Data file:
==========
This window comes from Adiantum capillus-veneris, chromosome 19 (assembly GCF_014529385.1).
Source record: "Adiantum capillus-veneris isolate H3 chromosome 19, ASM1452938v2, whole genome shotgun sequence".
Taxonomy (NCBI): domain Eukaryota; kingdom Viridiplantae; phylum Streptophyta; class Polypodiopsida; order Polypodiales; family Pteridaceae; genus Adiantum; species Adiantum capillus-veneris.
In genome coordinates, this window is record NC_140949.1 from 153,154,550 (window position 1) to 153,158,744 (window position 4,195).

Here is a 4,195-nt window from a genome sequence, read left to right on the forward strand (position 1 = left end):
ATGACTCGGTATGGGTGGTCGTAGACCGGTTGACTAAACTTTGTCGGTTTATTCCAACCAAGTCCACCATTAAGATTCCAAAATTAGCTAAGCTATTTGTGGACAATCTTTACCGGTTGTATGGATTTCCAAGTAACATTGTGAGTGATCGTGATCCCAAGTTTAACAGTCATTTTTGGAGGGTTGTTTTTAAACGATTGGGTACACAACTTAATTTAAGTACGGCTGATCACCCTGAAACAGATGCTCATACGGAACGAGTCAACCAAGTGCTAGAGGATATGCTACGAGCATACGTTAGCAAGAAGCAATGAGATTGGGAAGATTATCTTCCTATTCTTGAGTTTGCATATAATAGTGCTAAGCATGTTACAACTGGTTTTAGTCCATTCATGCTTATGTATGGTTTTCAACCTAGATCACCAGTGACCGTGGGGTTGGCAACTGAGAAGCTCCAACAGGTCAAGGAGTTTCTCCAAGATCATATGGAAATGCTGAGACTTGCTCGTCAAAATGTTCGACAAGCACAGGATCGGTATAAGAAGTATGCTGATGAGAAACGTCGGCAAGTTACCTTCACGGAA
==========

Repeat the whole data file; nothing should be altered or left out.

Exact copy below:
This window comes from Adiantum capillus-veneris, chromosome 19 (assembly GCF_014529385.1).
Source record: "Adiantum capillus-veneris isolate H3 chromosome 19, ASM1452938v2, whole genome shotgun sequence".
Taxonomy (NCBI): domain Eukaryota; kingdom Viridiplantae; phylum Streptophyta; class Polypodiopsida; order Polypodiales; family Pteridaceae; genus Adiantum; species Adiantum capillus-veneris.
In genome coordinates, this window is record NC_140949.1 from 153,154,550 (window position 1) to 153,158,744 (window position 4,195).

Here is a 4,195-nt window from a genome sequence, read left to right on the forward strand (position 1 = left end):
ATGACTCGGTATGGGTGGTCGTAGACCGGTTGACTAAACTTTGTCGGTTTATTCCAACCAAGTCCACCATTAAGATTCCAAAATTAGCTAAGCTATTTGTGGACAATCTTTACCGGTTGTATGGATTTCCAAGTAACATTGTGAGTGATCGTGATCCCAAGTTTAACAGTCATTTTTGGAGGGTTGTTTTTAAACGATTGGGTACACAACTTAATTTAAGTACGGCTGATCACCCTGAAACAGATGCTCATACGGAACGAGTCAACCAAGTGCTAGAGGATATGCTACGAGCATACGTTAGCAAGAAGCAATGAGATTGGGAAGATTATCTTCCTATTCTTGAGTTTGCATATAATAGTGCTAAGCATGTTACAACTGGTTTTAGTCCATTCATGCTTATGTATGGTTTTCAACCTAGATCACCAGTGACCGTGGGGTTGGCAACTGAGAAGCTCCAACAGGTCAAGGAGTTTCTCCAAGATCATATGGAAATGCTGAGACTTGCTCGTCAAAATGTTCGACAAGCACAGGATCGGTATAAGAAGTATGCTGATGAGAAACGTCGGCAAGTTACCTTCACGGAA